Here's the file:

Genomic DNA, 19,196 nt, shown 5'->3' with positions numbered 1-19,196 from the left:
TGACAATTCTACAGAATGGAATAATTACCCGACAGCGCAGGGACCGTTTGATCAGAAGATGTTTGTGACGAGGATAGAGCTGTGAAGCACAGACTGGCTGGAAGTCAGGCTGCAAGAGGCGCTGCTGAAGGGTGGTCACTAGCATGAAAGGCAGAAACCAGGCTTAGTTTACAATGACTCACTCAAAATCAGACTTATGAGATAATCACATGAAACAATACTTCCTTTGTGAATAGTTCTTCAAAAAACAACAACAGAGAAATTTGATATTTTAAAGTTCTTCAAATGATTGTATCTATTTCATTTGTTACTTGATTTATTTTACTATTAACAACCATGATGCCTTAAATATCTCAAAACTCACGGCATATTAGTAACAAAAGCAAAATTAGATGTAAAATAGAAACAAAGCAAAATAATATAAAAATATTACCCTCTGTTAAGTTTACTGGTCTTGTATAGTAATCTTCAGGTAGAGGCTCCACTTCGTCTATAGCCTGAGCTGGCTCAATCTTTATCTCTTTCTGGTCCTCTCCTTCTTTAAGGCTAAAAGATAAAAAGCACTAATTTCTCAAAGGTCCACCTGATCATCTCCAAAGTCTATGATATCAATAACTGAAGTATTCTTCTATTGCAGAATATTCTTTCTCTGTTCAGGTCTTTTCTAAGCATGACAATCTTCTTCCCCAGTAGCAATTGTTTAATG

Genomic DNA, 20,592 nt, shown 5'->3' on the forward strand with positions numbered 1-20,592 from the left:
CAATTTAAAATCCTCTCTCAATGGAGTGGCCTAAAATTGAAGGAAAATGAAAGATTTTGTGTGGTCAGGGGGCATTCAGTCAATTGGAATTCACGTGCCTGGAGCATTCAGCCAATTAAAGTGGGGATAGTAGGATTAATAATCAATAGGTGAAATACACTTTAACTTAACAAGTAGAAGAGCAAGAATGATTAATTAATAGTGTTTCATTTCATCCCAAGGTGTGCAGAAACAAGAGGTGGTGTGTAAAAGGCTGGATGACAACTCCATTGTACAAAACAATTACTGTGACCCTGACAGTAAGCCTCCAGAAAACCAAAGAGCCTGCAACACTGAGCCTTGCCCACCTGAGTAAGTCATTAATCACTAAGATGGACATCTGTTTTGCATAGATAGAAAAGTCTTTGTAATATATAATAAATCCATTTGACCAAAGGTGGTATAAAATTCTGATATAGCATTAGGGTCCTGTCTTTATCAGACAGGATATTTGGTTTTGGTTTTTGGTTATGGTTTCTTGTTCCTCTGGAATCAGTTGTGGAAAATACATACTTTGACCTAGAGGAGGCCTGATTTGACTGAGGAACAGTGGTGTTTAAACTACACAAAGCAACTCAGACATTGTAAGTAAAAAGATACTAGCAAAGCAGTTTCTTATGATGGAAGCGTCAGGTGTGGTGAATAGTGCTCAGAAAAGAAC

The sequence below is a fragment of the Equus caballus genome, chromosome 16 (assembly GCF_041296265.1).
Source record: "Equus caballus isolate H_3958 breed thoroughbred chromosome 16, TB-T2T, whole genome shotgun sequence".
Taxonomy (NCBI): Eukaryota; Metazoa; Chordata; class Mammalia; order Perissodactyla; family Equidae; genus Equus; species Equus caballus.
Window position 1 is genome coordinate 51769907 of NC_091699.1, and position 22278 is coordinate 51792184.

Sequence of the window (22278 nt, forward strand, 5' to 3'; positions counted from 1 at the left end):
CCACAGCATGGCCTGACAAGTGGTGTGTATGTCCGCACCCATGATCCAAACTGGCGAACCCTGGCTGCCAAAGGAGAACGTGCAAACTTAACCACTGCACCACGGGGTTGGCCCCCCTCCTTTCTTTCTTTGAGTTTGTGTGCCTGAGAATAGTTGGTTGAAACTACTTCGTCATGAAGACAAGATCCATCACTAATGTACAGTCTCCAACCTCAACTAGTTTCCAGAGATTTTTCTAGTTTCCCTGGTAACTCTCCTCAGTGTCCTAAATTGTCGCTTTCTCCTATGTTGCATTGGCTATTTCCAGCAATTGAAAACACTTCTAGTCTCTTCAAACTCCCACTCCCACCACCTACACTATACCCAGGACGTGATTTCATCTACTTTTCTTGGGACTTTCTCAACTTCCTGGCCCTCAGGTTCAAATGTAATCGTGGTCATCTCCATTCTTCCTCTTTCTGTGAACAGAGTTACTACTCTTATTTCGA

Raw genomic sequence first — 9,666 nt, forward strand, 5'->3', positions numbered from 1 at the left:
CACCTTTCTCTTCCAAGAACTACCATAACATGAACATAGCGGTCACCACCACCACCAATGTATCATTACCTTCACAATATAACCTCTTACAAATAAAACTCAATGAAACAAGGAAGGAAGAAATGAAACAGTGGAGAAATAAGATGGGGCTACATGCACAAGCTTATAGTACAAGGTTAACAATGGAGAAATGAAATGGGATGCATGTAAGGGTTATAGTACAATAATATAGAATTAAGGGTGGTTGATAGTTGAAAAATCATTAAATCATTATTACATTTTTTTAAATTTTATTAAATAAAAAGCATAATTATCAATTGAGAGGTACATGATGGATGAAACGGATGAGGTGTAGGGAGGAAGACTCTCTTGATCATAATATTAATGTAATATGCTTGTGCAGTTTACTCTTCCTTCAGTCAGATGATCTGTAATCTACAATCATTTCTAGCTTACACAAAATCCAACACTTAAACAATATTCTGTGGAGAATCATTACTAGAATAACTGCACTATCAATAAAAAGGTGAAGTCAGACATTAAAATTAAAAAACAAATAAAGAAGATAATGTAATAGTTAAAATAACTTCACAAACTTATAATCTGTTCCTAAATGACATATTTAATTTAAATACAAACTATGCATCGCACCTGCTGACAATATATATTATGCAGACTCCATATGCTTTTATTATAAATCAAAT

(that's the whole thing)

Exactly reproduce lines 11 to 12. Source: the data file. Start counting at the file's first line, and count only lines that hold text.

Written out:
Raw genomic sequence first — 9,666 nt, forward strand, 5'->3', positions numbered from 1 at the left:
CACCTTTCTCTTCCAAGAACTACCATAACATGAACATAGCGGTCACCACCACCACCAATGTATCATTACCTTCACAATATAACCTCTTACAAATAAAACTCAATGAAACAAGGAAGGAAGAAATGAAACAGTGGAGAAATAAGATGGGGCTACATGCACAAGCTTATAGTACAAGGTTAACAATGGAGAAATGAAATGGGATGCATGTAAGGGTTATAGTACAATAATATAGAATTAAGGGTGGTTGATAGTTGAAAAATCATTAAATCATTATTACATTTTTTTAAATTTTATTAAATAAAAAGCATAATTATCAATTGAGAGGTACATGATGGATGAAACGGATGAGGTGTAGGGAGGAAGACTCTCTTGATCATAATATTAATGTAATATGCTTGTGCAGTTTACTCTTCCTTCAGTCAGATGATCTGTAATCTACAATCATTTCTAGCTTACACAAAATCCAACACTTAAACAATATTCTGTGGAGAATCATTACTAGAATAACTGCACTATCAATAAAAAGGTGAAGTCAGACATTAAAATTAAAAAACAAATAAAGAAGATAATGTAATAGTTAAAATAACTTCACAAACTTATAATCTGTTCCTAAATGACATATTTAATTTAAATACAAACTATGCATCGCACCTGCTGACAATATATATTATGCAGACTCCATATGCTTTTATTATAAATCAAAT